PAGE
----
” It was better before ! The vegetables tasted better. We often think so, convinced by our memories or by an inclination to magnify the past. But on closer inspection, was the food once better?
Take what nature gives us …
… Yes, but without domestication , food point. The wild plants ancestors of our carrots, lettuces, radishes, eggplants and other melons, are not at all to our taste, even not edible!
“We would not consume Lactuca Serriola, considered to be the ancestor of current lettuce. It is inedible, its leaves are very hard, hairy, thorny and too bitter. “
Without human intervention, no food
All vegetables are derived from natural mutations that have appeared in wild forms, for example broccoli, cauliflower and romanesco cabbage are spontaneous mutations of wild cabbage. For his subsistence man has used variations among plants, over the centuries and in all regions of the world. Domesticated plants do not survive without the care of farmers, and humans would not survive without them. Left to their own devices, they return to an unusable wild state for our food.
From the continuous modeling of plants by man was born the extraordinary diversity of cultivated species and the wealth of current stalls, whose offer has exploded for 20 or 30 years.
Bitterness goes away, diversity explodes
Bitterness, unpleasant to our current taste, was present in many vegetables in the past. Few of us would consume the endives of the 1960s today, whose breeders have managed to greatly reduce the bitterness. That of lettuce has long since disappeared, but breeders are still working on this aspect of chicory, escarole and curly.
“Improving plants for taste is a complex task that requires enormous effort because it is not easy to measure: very many biochemical compounds are involved,” explains Hervé Michel. Blind tastings are also used, such as in tomatoes or potatoes.
Tomato: focus on taste tests …
In the 1960s, tomato production developed a lot with greenhouse crops thanks to the work of INRA and private breeders who proposed a range of varieties adapted early and resistant to diseases. In the 1980s, consumers were happy to find tomatoes almost all year round thanks to selection for shelf life. If it is true that this selection had left taste aside, for the past fifteen years breeders have been offering new varieties of good taste quality and offering tremendous diversity thanks to specific programs (cherry, cocktail, etc.). Mansour Majde, tomato breeder at Gautier Semences, works on taste: “Contrary to popular belief, in tasting tests the old varieties are not necessarily so tasty. The recent varieties sometimes correspond better to our current taste, in terms of flavors, aromas and textures of the fruits. These criteria are tested by professional juries and consumer tests. ”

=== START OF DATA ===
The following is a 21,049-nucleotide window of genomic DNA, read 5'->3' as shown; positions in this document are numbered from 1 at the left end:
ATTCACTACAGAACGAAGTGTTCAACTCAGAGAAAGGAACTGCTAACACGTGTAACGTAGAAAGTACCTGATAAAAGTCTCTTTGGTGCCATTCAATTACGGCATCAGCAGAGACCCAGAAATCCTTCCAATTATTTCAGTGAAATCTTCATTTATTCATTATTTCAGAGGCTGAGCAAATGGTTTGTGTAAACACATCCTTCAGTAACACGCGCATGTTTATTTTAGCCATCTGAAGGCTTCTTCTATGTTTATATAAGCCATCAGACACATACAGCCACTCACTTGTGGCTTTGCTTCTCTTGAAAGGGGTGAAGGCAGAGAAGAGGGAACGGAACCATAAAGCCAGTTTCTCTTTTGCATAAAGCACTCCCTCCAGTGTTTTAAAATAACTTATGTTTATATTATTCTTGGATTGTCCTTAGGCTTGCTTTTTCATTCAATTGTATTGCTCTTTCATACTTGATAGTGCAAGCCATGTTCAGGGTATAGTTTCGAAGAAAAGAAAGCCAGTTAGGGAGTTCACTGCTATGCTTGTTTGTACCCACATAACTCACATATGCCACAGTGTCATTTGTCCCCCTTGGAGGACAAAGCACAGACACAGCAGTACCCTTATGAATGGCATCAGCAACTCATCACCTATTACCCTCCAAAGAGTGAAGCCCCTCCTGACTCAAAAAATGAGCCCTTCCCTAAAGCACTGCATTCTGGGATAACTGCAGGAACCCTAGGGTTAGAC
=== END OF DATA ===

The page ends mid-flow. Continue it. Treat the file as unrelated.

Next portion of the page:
A marketing manager at Clause Home Garden, explains: “There are very good varieties of beans among the old as well as among the recent. But the old varieties of green beans had to be harvested at a juvenile stage, otherwise their pods were filled with threads. The selection first made it possible to produce straight pods, with small grains, which remained tender longer on the plant, avoiding having to pick them every two or three days. In the 70s and 80s, the new varieties without wires and without parchment, making the pod less hard, considerably improved the pleasure of eating green beans!
The sugar level is one of the criteria used in the selection of tomatoes, peppers and of course melons. The latter has undergone a remarkable qualitative development in the last 30 years: it was never safe to come across a good melon in the 80s and 90s. “There was a turning point in the 2000s” explains Ganaëlle Bernard, melon selector at Sakata Vegetables. “We went from smooth varieties to“ written ”types, with these small cross-linked meshes on the bark, which allow better resistance to shocks during handling ”. Today melons have a stable sugar level over time after harvest, just as their flesh no longer becomes vitreous or watery. These qualities are homogeneous from one fruit to another, whose bark does not yellow too quickly when ripened, which lengthens the shelf life. “The taste changes: young people prefer firm, sweet flesh, not too aromatic or musky.”
Primordial for our health, the health aspect
In all species , genetic resistance to diseases is sought. It is a selection criterion essential for the environment, the health of consumers and beneficial for producers because it contributes to the reduction of phytosanitary products. Thus, “80% of our lettuce selection work concerns genetic resistance to diseases and viruses . For 20 or 30 years we have progressed enormously in this field, and thanks to the intrinsic resistance of the varieties we eat salads much less treated than in the 80s “testifies Hervé Michel.